The following is a blog post by Ran Libeskind-Hadas, R. Michael Shanahan Professor and Computer Science Department Chair at Harvey Mudd College, Co-Chair of CRA’s Education subcommittee (CRA-E), and former Computing Community Consortium (CCC) Council Member and Debra Richardson, founding Dean of the UC Irvine Bren School of Information and Computer Science and CCC Council Member.
Mayor Bill de Blasio announced this week that every public school in New York City- elementary through high school – must offer computer science courses to all students within ten years. It is estimated that fewer than 10% of schools in New York City currently offer a CS course and only 1% of students take such a course. CS will not be required of all students, but the opportunity to take a CS course will be available in every school.
According to an article in the New York Times, about 5000 NYC teachers will need to be trained to meet Mayor de Blasio’s initiative. As similar initiatives are adopted elsewhere, the demand for curricula and pre- and in-service teacher training will grow dramatically.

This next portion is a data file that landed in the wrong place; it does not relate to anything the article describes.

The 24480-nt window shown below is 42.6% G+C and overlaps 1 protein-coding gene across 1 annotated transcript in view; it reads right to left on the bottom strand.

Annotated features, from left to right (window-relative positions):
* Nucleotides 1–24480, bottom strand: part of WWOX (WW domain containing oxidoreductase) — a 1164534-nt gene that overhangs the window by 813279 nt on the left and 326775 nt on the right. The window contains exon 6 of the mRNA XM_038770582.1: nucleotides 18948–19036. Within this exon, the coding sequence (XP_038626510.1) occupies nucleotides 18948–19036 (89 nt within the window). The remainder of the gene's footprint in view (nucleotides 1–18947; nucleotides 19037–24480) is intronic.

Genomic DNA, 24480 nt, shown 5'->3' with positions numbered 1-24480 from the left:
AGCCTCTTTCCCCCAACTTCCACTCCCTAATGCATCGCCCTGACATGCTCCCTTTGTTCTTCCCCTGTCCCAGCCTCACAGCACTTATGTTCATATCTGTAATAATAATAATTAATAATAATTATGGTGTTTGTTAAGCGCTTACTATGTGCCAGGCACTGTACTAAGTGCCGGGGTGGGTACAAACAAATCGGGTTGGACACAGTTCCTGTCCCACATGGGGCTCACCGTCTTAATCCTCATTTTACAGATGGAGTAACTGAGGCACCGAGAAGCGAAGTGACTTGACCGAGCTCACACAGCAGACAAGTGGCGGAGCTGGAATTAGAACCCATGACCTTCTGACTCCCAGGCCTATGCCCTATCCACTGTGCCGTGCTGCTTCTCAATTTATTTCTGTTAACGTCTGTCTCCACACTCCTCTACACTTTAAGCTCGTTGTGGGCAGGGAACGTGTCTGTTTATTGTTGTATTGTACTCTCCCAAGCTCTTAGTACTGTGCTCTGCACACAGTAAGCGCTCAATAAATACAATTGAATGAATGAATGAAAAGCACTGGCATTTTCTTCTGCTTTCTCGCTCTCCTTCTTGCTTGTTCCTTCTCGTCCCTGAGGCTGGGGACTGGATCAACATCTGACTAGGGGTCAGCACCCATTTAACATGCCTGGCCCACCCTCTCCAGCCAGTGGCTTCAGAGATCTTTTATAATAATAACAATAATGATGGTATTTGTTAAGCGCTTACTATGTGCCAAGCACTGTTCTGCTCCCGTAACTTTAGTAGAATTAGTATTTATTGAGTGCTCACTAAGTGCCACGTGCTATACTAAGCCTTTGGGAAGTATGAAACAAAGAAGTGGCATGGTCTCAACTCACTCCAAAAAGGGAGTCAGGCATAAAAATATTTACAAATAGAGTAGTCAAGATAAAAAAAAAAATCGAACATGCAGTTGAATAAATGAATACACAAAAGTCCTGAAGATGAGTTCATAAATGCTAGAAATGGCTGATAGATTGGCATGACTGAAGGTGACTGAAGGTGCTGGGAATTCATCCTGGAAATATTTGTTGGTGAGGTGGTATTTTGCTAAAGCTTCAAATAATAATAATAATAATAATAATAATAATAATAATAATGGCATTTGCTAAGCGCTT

The computer science community must be proactive in developing curricula and training teachers for these initiatives. Good curricula and teacher training can showcase the intellectual beauty of our field, demonstrate its relevance to society, and provide students with valuable skills that they can leverage in their other academic subjects and use to express their creativity.
Getting this right requires that we invest seriously in computer science education research at the university level. We need high-quality research in computer science pedagogy and best teaching practices. We need excellent pre-service and in-service teacher training. We need to take a close look at what physics, mathematics, and other communities have done in education research and teacher training.
The Computing Community Consortium (CCC) will release a whitepaper later this fall making the case for computer science departments to invest in education research, describing some of the major intellectual challenges in the field, and proposing strategies for building strength in this vitally important field. Stay tuned!